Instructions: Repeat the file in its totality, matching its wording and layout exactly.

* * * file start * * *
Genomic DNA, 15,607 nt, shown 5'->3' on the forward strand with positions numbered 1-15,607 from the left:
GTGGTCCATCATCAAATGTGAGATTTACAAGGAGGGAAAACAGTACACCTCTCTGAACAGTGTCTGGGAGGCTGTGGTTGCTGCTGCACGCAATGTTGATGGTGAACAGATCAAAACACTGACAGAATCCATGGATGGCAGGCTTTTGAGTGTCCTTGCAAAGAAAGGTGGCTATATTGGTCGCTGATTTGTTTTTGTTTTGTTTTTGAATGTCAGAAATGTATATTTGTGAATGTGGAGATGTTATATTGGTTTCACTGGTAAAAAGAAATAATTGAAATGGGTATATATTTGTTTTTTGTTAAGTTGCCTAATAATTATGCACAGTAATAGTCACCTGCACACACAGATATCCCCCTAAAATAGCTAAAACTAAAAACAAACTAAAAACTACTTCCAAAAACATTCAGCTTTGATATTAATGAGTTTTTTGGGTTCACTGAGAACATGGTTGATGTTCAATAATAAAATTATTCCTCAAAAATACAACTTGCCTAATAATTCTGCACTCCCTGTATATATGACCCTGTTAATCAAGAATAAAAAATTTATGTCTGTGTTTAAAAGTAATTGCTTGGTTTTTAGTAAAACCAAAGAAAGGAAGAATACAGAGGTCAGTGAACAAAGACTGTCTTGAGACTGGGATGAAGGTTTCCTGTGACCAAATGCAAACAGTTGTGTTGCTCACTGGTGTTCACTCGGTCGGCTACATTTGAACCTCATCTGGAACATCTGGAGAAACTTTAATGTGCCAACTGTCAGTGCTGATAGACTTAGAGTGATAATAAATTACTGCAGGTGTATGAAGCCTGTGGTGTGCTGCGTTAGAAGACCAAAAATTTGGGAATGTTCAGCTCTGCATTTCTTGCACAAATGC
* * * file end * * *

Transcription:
Genomic DNA, 15,607 nt, shown 5'->3' on the forward strand with positions numbered 1-15,607 from the left:
GTGGTCCATCATCAAATGTGAGATTTACAAGGAGGGAAAACAGTACACCTCTCTGAACAGTGTCTGGGAGGCTGTGGTTGCTGCTGCACGCAATGTTGATGGTGAACAGATCAAAACACTGACAGAATCCATGGATGGCAGGCTTTTGAGTGTCCTTGCAAAGAAAGGTGGCTATATTGGTCGCTGATTTGTTTTTGTTTTGTTTTTGAATGTCAGAAATGTATATTTGTGAATGTGGAGATGTTATATTGGTTTCACTGGTAAAAAGAAATAATTGAAATGGGTATATATTTGTTTTTTGTTAAGTTGCCTAATAATTATGCACAGTAATAGTCACCTGCACACACAGATATCCCCCTAAAATAGCTAAAACTAAAAACAAACTAAAAACTACTTCCAAAAACATTCAGCTTTGATATTAATGAGTTTTTTGGGTTCACTGAGAACATGGTTGATGTTCAATAATAAAATTATTCCTCAAAAATACAACTTGCCTAATAATTCTGCACTCCCTGTATATATGACCCTGTTAATCAAGAATAAAAAATTTATGTCTGTGTTTAAAAGTAATTGCTTGGTTTTTAGTAAAACCAAAGAAAGGAAGAATACAGAGGTCAGTGAACAAAGACTGTCTTGAGACTGGGATGAAGGTTTCCTGTGACCAAATGCAAACAGTTGTGTTGCTCACTGGTGTTCACTCGGTCGGCTACATTTGAACCTCATCTGGAACATCTGGAGAAACTTTAATGTGCCAACTGTCAGTGCTGATAGACTTAGAGTGATAATAAATTACTGCAGGTGTATGAAGCCTGTGGTGTGCTGCGTTAGAAGACCAAAAATTTGGGAATGTTCAGCTCTGCATTTCTTGCACAAATGC